I remember thinking to myself, “I could do this forever, and if I can do this forever, things are not moving along.” So the next time the nurse came in to check on the baby with the doppler, I asked her if the tub could slow things down. She said, yes, sometimes, and in general, in labor, it’s good to move around every 20-30 minutes. She suggested trying the shower for 30 minutes, then maybe the exercise ball for 20-30 minutes, then back in the tub to rest.
I got out and went into the shower with Mr. Hungry’s help, and that’s when things got more intense.
Just the sheer pressure was so intense, but I was still listening to my tapes. Mr. Hungry was sitting right outside the bathroom, probably because I made the water and steam blazing hot. Placing the shower stream right on my abdomen during a contraction helped, but they were coming fast, and they were so intense I had to brace with both hands on rails. After Mr. Hungry said I’d been in there for 30 minutes, I opted to get back in the tub.
My nurse offered to check me at this point, but I wanted to avoid checks since my water had broken, and I knew it wasn’t quite time yet. (Risk of infection increases with the number of checks you have post water breaking, and an infection is what I had with KJ.) Walking was hard because the pressure on my pelvis made it feel like I was having one prolonged contraction, but I made it back to the tub.
I had my tapes going, but this is where things picked up. The tub no longer felt good. Every contraction had me squirming all around the tub. Mr. Hungry kept telling me to get out, and I have no idea when I finally did, but when I did, I wanted a check. I’d say this is the point where I started to lose control of my breathing, relaxation, wits, etc. She said I was about 8.5 cms, but she could see the panic rising in my eyes and called my Doctor to check as well. I remember her saying something about being a very stretchy 8.5 cms, and sometimes doctors can help finish the dilation. When my Doctor came in, he said I was about 8 cms long, and it could be 20 minutes or 2 hours. (I guess no stretching ha ha)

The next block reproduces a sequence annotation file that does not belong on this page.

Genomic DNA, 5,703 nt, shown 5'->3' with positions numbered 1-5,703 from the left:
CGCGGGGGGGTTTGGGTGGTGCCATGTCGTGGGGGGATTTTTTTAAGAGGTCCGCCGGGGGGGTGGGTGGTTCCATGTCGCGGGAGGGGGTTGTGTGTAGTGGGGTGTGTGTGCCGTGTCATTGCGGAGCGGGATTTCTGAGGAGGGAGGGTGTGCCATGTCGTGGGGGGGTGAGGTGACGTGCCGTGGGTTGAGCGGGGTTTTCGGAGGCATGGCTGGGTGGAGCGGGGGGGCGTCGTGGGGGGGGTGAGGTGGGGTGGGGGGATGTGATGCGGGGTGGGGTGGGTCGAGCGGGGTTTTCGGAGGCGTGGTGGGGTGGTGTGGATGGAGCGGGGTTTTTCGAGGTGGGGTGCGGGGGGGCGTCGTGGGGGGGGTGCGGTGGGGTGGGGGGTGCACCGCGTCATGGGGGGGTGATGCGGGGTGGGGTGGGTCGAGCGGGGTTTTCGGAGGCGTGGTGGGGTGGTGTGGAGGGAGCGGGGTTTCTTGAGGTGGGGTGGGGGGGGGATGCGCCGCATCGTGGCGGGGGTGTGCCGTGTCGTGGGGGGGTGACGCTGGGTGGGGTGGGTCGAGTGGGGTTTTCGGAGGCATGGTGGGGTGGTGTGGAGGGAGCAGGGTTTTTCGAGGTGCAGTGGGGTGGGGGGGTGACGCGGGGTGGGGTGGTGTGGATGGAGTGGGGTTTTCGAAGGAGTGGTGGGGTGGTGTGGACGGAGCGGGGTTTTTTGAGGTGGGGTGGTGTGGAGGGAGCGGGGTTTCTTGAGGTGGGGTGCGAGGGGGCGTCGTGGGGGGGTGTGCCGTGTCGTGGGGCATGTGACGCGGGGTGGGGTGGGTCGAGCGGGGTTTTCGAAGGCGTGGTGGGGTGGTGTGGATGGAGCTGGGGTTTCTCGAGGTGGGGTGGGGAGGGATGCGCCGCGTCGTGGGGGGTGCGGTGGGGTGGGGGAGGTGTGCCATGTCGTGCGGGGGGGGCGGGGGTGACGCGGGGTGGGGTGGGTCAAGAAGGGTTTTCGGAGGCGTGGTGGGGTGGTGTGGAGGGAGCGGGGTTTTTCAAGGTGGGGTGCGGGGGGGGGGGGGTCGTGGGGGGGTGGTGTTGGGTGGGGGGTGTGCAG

And that was the point of complete panic and loss of control. If it was going to be 2 hours, I was going to need an epidural, shit if it was going to be 20 seconds, I was going to need an epidural. (I recounted this story to a friend who had four natural births recently and her exact words “who doesn’t ask for an epidural at 8cms?” Which made me feel better about the whole thing because at the time, if the windows hadn’t been locked shut, I might have jumped kind of intense pain.) I was saying I needed an epidural, but also, at the same time, I didn’t want one. Mr. Hungry kept saying, “you’re so close, you said you didn’t want one, Kelli are you sure?!?!” But I was gone, totally panicking, probably yelling and freaking out. While the Doctor was still in the room, I remembered Demerol and promptly asked for some.
My Doctor said it would make the baby too sleepy, and he wouldn’t give me that this far along. I remember thinking, what the fuck? There’s an expiration on that? Someone should have told me that! It would have been NICE to know!
He exited, leaving the poor nurse to deal with me next level freaking out. But if my blessed bubbly nurse was phased, I wouldn’t have known. She pulled off her mask, made eye contact with me, and helped center me. She said, “let’s get the IV in you. It will take 10-15 minutes to administer with the pressure bag to make it go faster. Just because we do the IV does not mean you have to get the epidural, but you have to have fluids if you want the epidural.” I agreed as long as I didn’t have to be chained to the bed. As soon as the fluids were going, that’s where things got INTENSE.
I felt like I needed to use the bathroom, and I’m pretty sure I was yelling, “I NEED to POOP!” She kept trying to tell me that she guaranteed it was the baby, and I did not need to poop. I heard about this, and I’d felt a little bit with KJ, even with the epidural. What I was confused about is how I could be feeling this when I wasn’t fully dilated. I thought the order of progression went first you dilate to 10 centimeters, then feel like you are ready to push. It turns out it doesn’t always work like that. Didn’t know that ever happened.